Hi this is Allen Gumpenberger back with another blog that will hopefully educate, as well as enlighten you on VA Disability. People usually think that the only negative effects that the military might leave on you are physical, and that is not true. Serving in the military isn’t an easy thing at all and it makes a huge impact on your mind as well as on your body. Watching fellow service members get injured, watching innocent people die, and just witnessing the cruelty of our world could and will leave a mark on your mental faculties or physically.
A significant amount of veterans that we come across tend to ignore their mental health and don’t even know that you can file a disability claim for the mental illnesses that were caused or worsened by your time in the military. This can sometimes get you as many benefits from such a claim as the benefits that you get for physical disabilities.
What are the mental illnesses & disorders that qualify you for a benefit?
- psychotic disorders
- anxiety disorders
- cognitive disorders
- adjustment disorders
- mood disorders
- eating disorders
Establishing service connection
Establishing a services connection is the most important step in your claim process. It gives a why and how to your disability. Just like physical injuries, establishing a connection between your mental condition and your time in the military is crucial for a successful claim. To do so you need to get a professional diagnosis from a qualified medical professional for the conditions you’re applying for, then you need to identify an event or an incident that took place while in service that caused your condition or contributed to it, and then explain the impact that this incident or event made on you and your condition. You can do so by providing medical evidence like a nexus letter that fills any gaps that might be there as to why this incident affected you.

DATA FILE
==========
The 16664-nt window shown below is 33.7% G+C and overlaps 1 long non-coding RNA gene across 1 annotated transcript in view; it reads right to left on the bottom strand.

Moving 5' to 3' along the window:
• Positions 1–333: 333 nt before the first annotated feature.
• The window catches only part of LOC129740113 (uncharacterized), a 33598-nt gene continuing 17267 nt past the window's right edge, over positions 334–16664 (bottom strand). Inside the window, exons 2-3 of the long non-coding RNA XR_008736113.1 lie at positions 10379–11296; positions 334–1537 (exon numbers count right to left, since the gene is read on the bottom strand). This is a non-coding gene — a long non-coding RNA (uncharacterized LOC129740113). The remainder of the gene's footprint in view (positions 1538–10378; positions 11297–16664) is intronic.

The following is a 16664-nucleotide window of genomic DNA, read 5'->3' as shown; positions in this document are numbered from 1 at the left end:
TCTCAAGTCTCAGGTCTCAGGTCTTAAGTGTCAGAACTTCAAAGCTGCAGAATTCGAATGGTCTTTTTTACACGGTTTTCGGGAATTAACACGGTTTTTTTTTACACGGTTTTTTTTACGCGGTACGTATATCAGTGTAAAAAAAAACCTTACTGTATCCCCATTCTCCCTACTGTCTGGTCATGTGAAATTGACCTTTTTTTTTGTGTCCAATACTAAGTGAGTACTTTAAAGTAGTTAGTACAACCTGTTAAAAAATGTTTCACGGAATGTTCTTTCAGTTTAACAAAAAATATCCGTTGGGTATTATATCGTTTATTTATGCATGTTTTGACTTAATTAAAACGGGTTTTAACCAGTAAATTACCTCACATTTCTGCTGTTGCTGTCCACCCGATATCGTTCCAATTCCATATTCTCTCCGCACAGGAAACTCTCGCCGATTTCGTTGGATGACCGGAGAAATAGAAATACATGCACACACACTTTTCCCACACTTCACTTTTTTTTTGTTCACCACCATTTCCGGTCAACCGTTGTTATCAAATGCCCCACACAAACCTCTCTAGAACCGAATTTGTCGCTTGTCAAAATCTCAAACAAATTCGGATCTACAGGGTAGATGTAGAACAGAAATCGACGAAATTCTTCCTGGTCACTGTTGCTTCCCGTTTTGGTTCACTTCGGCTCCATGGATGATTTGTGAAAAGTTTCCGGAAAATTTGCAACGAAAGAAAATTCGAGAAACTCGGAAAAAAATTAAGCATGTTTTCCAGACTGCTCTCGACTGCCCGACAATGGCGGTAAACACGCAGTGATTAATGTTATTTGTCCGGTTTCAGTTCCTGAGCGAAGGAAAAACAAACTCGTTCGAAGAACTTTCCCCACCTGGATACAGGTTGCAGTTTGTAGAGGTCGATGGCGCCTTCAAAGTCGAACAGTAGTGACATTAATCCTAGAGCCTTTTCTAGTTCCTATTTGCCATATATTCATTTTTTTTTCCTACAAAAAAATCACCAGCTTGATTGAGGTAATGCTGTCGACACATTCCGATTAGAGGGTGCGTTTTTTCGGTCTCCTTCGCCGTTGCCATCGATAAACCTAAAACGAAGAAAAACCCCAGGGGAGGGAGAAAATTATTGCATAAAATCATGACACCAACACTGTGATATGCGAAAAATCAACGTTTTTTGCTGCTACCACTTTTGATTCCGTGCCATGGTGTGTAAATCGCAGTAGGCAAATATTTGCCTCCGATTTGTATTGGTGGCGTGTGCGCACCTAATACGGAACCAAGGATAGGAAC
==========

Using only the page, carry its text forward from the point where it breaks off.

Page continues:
How does the VA rate disabilities related to mental disorders?
It is known that VA usually rates disabilities with percentages that have 10% increments based on the severity of the symptoms that you’re experiencing. However, with disabilities caused by mental disorders, it is a bit different as the VA gives ratings of 0%, 10%, 30%, 70%, or 100% for psychiatric conditions. You get a 0% rating when you have a diagnosed mental disorder but the symptoms can be successfully controlled with medication, and you get a 100% rating when your mental condition significantly affects your ability to function without supervision or support and work is not possible.
Sometimes veterans get confused and assume that having more than one mental disorder is going to increase their ratings and the benefits that they get, This could work but not because of the reasons that you have in mind. When giving a disability rating the VA considers the symptoms of your mental disorders, not the mental disorders themselves as a factor, The VA evaluates the severity of the symptoms that you have and the impact that these symptoms have on your day-to-day life. So what I mean is that if you have two mental disorders with symptoms that are severe and significantly hinder your ability to function as an individual then you’ll end up getting disability ratings that are higher than someone with four mental disorders that are experiencing mild symptoms.